Romania probes five doctors suspected of reusing medical implants extracted from dead patients
Romania has opened a criminal investigation against five doctors suspected of reusing hundreds of medical implants extracted from dead patients. In a statement, the Romanian prosecutors said that one of the five doctors, working at a hospital in Iași city, was taken into custody pending investigation on charges of abuse of power and bribe-taking, news agency Reuters reported on Saturday (February 18).
The doctor, who has not been identified, oversaw a network of four other doctors who provided him with cardiac implants extracted from deceased patients without prior approval from them or their families, the prosecutors added. The doctor had performed 238 surgeries over seven years from 2017, by illegally using implants from dead patients or of unknown provenance and putting his patients at risk of serious complications or death, the prosecutors alleged.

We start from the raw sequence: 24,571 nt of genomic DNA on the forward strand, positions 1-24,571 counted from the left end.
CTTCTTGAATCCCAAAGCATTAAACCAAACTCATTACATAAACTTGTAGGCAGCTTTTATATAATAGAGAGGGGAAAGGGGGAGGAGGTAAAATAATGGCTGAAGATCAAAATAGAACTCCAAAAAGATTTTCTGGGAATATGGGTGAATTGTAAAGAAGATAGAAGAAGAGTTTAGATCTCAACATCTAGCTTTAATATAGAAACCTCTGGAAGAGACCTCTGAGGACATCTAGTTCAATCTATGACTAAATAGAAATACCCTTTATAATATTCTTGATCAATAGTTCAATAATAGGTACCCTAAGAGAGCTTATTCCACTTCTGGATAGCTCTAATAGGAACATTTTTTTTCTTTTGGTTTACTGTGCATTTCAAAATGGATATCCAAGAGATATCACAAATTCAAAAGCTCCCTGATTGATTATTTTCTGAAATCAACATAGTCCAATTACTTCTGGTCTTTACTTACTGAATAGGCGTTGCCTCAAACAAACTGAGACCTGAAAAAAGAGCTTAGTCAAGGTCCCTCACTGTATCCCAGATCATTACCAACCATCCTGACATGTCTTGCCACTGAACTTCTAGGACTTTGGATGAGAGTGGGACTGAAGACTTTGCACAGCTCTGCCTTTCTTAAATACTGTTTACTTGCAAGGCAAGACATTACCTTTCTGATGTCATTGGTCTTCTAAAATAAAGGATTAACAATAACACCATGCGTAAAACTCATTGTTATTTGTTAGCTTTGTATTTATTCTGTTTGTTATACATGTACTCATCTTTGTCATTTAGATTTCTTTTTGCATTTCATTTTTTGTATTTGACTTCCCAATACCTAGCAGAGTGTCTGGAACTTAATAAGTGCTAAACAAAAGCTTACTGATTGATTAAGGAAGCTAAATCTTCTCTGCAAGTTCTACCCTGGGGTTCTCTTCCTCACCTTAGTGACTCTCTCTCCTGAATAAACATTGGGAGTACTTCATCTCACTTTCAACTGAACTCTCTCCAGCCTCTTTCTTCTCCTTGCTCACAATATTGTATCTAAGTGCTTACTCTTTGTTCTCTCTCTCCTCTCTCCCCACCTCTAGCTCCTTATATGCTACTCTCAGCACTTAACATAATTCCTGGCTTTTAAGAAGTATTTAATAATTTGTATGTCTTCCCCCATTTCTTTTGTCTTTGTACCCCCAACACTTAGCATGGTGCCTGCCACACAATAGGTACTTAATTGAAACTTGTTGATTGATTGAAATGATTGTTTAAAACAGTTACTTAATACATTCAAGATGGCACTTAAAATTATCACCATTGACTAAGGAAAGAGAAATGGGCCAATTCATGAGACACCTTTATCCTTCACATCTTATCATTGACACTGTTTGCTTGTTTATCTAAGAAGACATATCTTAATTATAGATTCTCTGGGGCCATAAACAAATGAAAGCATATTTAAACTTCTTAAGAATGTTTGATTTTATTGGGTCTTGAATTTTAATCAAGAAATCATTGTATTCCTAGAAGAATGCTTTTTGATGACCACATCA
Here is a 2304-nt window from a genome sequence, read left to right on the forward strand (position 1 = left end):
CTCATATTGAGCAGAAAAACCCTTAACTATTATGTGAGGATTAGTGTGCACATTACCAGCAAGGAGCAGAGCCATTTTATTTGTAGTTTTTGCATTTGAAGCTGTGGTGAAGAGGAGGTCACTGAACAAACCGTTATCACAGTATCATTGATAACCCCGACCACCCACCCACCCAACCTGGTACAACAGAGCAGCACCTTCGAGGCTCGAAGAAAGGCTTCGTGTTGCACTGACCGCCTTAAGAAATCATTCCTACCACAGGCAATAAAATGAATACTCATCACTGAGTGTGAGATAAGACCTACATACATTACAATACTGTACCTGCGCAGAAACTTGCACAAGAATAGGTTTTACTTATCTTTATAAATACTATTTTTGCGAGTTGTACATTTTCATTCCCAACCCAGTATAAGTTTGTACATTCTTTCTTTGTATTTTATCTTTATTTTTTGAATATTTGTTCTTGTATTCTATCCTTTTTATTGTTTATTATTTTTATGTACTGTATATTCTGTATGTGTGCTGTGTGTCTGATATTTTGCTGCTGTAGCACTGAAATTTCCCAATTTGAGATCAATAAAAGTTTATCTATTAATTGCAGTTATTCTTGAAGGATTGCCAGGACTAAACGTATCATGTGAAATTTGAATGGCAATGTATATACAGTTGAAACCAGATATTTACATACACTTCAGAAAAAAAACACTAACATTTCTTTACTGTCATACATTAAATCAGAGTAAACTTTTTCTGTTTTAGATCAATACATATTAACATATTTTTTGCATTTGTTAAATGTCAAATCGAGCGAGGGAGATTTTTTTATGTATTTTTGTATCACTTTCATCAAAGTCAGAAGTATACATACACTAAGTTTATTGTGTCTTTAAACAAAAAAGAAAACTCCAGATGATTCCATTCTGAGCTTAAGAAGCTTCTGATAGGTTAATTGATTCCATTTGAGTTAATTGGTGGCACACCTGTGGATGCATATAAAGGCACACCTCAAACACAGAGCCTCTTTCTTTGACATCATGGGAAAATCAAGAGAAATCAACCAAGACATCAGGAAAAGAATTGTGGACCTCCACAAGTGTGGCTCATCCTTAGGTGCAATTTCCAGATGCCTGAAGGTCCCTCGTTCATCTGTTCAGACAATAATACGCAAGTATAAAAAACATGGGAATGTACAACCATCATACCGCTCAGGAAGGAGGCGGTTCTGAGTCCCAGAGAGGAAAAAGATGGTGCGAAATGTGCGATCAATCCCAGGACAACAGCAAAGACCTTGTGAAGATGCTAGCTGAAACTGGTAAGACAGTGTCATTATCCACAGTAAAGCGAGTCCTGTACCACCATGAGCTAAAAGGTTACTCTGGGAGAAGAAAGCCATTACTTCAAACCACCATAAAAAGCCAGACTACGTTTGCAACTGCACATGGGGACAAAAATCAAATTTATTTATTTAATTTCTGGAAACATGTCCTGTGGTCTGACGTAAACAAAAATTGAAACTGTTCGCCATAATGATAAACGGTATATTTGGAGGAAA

They added that a large number of the implants recommended by the doctor was not necessary and was prompted by fake diagnoses or by specific symptoms deliberately triggered by previously prescribed medication.
For years, Romania's healthcare system has been plagued by corruption, inefficiencies and politicised management. Reuters reported on Saturday that tens of thousands of doctors (in Romania) and nurses have emigrated and the country spends the least on healthcare in the European Union (EU).
In July last year, the International Trade Administration (ITA) said the cost of healthcare in Romania in 2021 was $16.7 billion or $872.3 per person and 5.9 per cent of the GDP, one of the European Union's lowest per capita. The ITA said that despite attempts to promote primary care, the amount of health spending dedicated to primary and ambulatory care is the second lowest in the EU.
It added that numerous drug manufacturers also have operations in Romania, but in recent years, problems such as law-back tax and pricing concessions required by the National Health Insurance House (CNAS) have compelled businesses to remove their goods from the Romanian market, lay off employees, or scale back their operations in the country.